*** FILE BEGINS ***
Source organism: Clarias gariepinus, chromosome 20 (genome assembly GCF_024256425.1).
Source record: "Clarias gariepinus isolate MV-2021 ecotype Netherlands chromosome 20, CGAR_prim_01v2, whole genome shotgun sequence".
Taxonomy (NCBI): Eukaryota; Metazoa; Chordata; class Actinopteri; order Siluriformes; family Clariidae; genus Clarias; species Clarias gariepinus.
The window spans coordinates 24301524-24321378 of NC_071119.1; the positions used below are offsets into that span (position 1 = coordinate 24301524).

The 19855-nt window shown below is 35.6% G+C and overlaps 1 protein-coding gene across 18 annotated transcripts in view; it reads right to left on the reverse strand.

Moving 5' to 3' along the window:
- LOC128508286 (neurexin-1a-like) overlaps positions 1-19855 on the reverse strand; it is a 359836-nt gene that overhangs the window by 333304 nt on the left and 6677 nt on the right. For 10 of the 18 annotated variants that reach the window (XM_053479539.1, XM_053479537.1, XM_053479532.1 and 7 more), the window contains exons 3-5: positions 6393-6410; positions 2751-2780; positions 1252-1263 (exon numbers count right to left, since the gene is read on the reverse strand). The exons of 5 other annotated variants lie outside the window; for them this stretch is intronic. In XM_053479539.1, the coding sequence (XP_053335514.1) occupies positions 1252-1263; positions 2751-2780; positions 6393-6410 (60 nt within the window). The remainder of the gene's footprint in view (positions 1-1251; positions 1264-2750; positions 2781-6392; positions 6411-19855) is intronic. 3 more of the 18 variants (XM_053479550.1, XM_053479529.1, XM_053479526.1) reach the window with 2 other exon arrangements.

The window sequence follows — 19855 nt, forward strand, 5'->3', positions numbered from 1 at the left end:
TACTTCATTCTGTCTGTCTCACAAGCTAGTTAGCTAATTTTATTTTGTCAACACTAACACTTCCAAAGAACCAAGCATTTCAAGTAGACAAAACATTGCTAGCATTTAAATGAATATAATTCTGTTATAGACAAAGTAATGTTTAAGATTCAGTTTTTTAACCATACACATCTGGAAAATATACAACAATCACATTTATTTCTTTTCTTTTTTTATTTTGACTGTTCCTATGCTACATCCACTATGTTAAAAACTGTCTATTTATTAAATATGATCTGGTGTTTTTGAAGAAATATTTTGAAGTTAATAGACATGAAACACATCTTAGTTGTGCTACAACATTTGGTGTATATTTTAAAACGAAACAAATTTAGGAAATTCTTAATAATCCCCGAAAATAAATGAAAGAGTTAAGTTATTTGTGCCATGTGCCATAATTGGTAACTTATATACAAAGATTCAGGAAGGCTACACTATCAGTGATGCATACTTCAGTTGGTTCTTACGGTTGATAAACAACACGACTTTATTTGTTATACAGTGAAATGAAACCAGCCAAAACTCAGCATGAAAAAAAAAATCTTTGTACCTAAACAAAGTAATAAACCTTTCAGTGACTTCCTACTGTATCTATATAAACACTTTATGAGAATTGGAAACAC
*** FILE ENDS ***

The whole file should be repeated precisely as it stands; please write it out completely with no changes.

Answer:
Source organism: Clarias gariepinus, chromosome 20 (genome assembly GCF_024256425.1).
Source record: "Clarias gariepinus isolate MV-2021 ecotype Netherlands chromosome 20, CGAR_prim_01v2, whole genome shotgun sequence".
Taxonomy (NCBI): Eukaryota; Metazoa; Chordata; class Actinopteri; order Siluriformes; family Clariidae; genus Clarias; species Clarias gariepinus.
The window spans coordinates 24301524-24321378 of NC_071119.1; the positions used below are offsets into that span (position 1 = coordinate 24301524).

The 19855-nt window shown below is 35.6% G+C and overlaps 1 protein-coding gene across 18 annotated transcripts in view; it reads right to left on the reverse strand.

Moving 5' to 3' along the window:
- LOC128508286 (neurexin-1a-like) overlaps positions 1-19855 on the reverse strand; it is a 359836-nt gene that overhangs the window by 333304 nt on the left and 6677 nt on the right. For 10 of the 18 annotated variants that reach the window (XM_053479539.1, XM_053479537.1, XM_053479532.1 and 7 more), the window contains exons 3-5: positions 6393-6410; positions 2751-2780; positions 1252-1263 (exon numbers count right to left, since the gene is read on the reverse strand). The exons of 5 other annotated variants lie outside the window; for them this stretch is intronic. In XM_053479539.1, the coding sequence (XP_053335514.1) occupies positions 1252-1263; positions 2751-2780; positions 6393-6410 (60 nt within the window). The remainder of the gene's footprint in view (positions 1-1251; positions 1264-2750; positions 2781-6392; positions 6411-19855) is intronic. 3 more of the 18 variants (XM_053479550.1, XM_053479529.1, XM_053479526.1) reach the window with 2 other exon arrangements.

The window sequence follows — 19855 nt, forward strand, 5'->3', positions numbered from 1 at the left end:
TACTTCATTCTGTCTGTCTCACAAGCTAGTTAGCTAATTTTATTTTGTCAACACTAACACTTCCAAAGAACCAAGCATTTCAAGTAGACAAAACATTGCTAGCATTTAAATGAATATAATTCTGTTATAGACAAAGTAATGTTTAAGATTCAGTTTTTTAACCATACACATCTGGAAAATATACAACAATCACATTTATTTCTTTTCTTTTTTTATTTTGACTGTTCCTATGCTACATCCACTATGTTAAAAACTGTCTATTTATTAAATATGATCTGGTGTTTTTGAAGAAATATTTTGAAGTTAATAGACATGAAACACATCTTAGTTGTGCTACAACATTTGGTGTATATTTTAAAACGAAACAAATTTAGGAAATTCTTAATAATCCCCGAAAATAAATGAAAGAGTTAAGTTATTTGTGCCATGTGCCATAATTGGTAACTTATATACAAAGATTCAGGAAGGCTACACTATCAGTGATGCATACTTCAGTTGGTTCTTACGGTTGATAAACAACACGACTTTATTTGTTATACAGTGAAATGAAACCAGCCAAAACTCAGCATGAAAAAAAAAATCTTTGTACCTAAACAAAGTAATAAACCTTTCAGTGACTTCCTACTGTATCTATATAAACACTTTATGAGAATTGGAAACAC